NEW ORLEANS — The Louisiana Supreme Court recently ruled in favor of a prisoner incarcerated at the Louisiana State Penitentiary in Angola, finding he was denied due process with respect to the forfeiture of $1,330.
The cash had been seized when Robert Mincey was arrested and booked with second degree murder in 2009, the April 7 per curiam order said.
Mincey was later found guilty of manslaughter and was sentenced to 50 years in prison with hard labor without probation or suspension of sentence.
After his conviction was final, prosecutors at the Calcasieu Parish District Attorney's office sought to have the money released to Mincey's mother.
When a notice was sent to a last known address and ultimately returned as not deliverable, the forfeiture of $1,330 was granted in November 2010, the order said.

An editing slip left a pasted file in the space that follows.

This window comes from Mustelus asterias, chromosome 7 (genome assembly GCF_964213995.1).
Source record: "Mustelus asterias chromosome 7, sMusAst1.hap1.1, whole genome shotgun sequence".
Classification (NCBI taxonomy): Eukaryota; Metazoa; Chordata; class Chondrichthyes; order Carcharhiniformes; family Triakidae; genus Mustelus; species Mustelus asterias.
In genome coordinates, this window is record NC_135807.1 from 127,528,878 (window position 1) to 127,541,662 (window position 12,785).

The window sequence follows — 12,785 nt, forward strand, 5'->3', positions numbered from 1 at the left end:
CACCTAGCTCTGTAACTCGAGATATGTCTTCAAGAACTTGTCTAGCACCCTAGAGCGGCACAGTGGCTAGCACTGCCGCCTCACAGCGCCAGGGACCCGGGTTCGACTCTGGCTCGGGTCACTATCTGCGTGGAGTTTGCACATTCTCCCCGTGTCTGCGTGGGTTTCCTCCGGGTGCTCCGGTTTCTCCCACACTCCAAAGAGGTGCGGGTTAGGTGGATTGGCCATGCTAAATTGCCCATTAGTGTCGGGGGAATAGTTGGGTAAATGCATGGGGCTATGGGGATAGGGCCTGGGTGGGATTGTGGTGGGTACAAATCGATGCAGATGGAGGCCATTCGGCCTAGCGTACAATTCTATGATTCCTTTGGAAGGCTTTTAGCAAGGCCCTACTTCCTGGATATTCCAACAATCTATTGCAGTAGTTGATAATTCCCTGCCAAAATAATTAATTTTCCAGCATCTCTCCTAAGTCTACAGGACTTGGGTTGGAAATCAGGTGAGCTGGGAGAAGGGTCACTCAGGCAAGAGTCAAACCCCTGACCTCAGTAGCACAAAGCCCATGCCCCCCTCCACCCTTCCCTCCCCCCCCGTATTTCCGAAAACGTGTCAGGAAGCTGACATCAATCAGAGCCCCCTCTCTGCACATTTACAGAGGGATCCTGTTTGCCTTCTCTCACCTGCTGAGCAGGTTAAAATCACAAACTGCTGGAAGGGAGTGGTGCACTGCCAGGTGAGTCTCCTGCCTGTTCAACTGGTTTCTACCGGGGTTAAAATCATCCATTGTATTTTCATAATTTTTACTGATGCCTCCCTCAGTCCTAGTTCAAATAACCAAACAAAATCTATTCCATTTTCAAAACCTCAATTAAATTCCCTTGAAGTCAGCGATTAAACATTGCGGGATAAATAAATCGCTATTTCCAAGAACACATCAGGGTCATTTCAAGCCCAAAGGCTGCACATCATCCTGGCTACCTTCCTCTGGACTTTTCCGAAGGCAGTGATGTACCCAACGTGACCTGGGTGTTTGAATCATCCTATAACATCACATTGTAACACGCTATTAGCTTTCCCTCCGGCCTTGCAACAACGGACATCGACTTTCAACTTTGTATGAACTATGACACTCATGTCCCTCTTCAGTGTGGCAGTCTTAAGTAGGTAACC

In vacating the trial court's order that denied Mincey's petition for nullity of the forfeiture judgment, the high court held that the state did not comply with a statute pertaining to serving notice to claimants regarding pending forfeitures.
"The state knew or should have known that the address to which it mailed the notice was not claimant's current address," the order said.
In January 2016, the Third Circuit Court of Appeal denied rehearing Mincey's petition in a 2-1 decision. The Louisiana Supreme Court then agreed to take up his case.
Third Circuit Judge Sylvia Cooks would have granted rehearing for Mincey, noting that the Calcasieu Parish District Attorney's attempt at notice was not "reasonably calculated" to inform Mincey of the forfeiture.
The high court agreed with Cooks, holding that "it cannot be said that the state made any effort to provide notice which was 'reasonably calculated' to apprise appellant of the pendency of the forfeiture proceedings."
"Accordingly, the trial court’s ruling dismissing the petition for nullity of judgment is reversed, and the case is remanded to the trial court for further proceedings consistent with this ruling," the order said.